The job of a book proposal is to convince an acquisitions editor at a publishing house to make you an offer. So obviously, you should write it for editors, right?
Editors don’t want you to tell them what you plan to do. They want you to show them what you can do — for readers, who are also buyers.
Consider the parts of your book proposal. Whom do they appeal to?
- Title and subtitle. Appeals to readers.
- Opening story. Readers.
- Main ideas. Readers.
- Description of target market. Appeals to editors.
- Differentiation. Readers. (“This is the first book that . . .”)
- Competing books: Editors.
- Table of contents. Readers.
- Author platform/marketing plan: Editors.
- Sample chapter(s): Readers.
The title, opening story, main ideas, differentiation, table of contents, and sample chapter all appeal to readers. If you write them in such a way that readers will love them, then you’re in great shape. The editor reading these will say, “Wow, I like this. It sucks me in. It will suck readers in. This is great!” That’s good, because you should have the readers in mind for 90% of what you do, and for these parts, you need not be distracted by thinking about the mechanisms of publishing.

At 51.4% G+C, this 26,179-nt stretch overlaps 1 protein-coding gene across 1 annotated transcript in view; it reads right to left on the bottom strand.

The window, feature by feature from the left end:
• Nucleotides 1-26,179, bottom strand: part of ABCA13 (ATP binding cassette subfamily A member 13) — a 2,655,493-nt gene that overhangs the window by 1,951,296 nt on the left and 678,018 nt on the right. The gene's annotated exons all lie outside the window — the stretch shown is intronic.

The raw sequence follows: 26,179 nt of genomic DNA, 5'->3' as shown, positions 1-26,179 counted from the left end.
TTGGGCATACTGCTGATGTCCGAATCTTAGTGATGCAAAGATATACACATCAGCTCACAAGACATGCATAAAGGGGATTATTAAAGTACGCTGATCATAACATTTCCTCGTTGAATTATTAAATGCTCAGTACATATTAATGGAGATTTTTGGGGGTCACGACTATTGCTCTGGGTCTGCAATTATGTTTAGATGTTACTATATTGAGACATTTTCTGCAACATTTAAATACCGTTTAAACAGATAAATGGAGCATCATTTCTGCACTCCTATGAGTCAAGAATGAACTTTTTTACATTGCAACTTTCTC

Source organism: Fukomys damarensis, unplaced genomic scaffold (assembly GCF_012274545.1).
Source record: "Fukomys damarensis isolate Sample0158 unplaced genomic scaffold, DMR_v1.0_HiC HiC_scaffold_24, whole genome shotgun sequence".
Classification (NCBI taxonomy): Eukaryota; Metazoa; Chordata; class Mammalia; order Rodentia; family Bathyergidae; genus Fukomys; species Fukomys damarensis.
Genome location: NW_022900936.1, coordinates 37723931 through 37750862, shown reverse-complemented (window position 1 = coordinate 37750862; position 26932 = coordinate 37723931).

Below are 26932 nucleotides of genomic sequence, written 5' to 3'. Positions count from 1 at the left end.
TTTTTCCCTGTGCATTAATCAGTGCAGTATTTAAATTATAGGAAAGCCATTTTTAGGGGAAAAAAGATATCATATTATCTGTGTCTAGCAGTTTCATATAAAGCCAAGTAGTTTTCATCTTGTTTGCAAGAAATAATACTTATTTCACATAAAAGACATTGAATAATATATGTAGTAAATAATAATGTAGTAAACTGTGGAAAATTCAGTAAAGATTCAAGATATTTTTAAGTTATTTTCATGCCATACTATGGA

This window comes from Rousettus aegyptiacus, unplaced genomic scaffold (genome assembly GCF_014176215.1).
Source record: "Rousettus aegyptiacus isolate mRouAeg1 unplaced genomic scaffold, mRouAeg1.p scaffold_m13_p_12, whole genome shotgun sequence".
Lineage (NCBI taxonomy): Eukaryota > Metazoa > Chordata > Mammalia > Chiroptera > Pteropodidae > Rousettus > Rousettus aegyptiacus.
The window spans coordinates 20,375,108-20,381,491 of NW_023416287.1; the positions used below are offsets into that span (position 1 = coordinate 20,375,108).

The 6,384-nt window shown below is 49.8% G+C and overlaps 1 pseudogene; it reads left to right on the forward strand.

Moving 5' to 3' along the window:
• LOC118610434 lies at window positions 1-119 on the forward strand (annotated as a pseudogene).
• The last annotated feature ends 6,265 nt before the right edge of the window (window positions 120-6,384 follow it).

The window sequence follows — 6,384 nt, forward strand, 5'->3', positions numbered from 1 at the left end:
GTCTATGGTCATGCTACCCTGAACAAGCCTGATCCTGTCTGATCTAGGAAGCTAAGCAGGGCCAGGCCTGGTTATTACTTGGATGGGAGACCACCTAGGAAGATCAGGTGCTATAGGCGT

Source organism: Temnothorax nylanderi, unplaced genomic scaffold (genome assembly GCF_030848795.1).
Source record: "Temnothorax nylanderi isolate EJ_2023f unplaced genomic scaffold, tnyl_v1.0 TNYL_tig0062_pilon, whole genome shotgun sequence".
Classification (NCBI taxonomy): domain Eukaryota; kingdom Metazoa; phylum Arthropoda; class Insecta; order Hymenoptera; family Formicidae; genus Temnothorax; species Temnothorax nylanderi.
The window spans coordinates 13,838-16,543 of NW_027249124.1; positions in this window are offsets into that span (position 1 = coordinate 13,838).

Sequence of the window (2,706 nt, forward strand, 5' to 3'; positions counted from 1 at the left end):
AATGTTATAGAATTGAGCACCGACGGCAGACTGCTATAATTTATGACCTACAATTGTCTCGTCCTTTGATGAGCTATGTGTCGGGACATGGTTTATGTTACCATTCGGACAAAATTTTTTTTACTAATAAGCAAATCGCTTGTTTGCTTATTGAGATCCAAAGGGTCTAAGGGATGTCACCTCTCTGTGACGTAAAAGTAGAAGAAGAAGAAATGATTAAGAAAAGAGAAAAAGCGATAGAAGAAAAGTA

The other parts are more about the mechanisms of publishing. You need a marketing plan to convince editors you can sell. You need to identify your target market so editors know it exists, and you need to show competing books to demonstrate that you are in a category that can be popular, but is not full of books just like yours.
But even these parts for editors are about how you will connect to readers — you can still keep the readers top of mind when you write them.
Show what you can do
Editors love books that readers love. That is what matters.
Editors don’t like to be told what to do. They like to be shown how you can inspire.
If you’re thinking about the pitch more than the readers, you’re making a mistake — and it won’t work. Consider the readers. Because that’s what the editors are thinking about, too.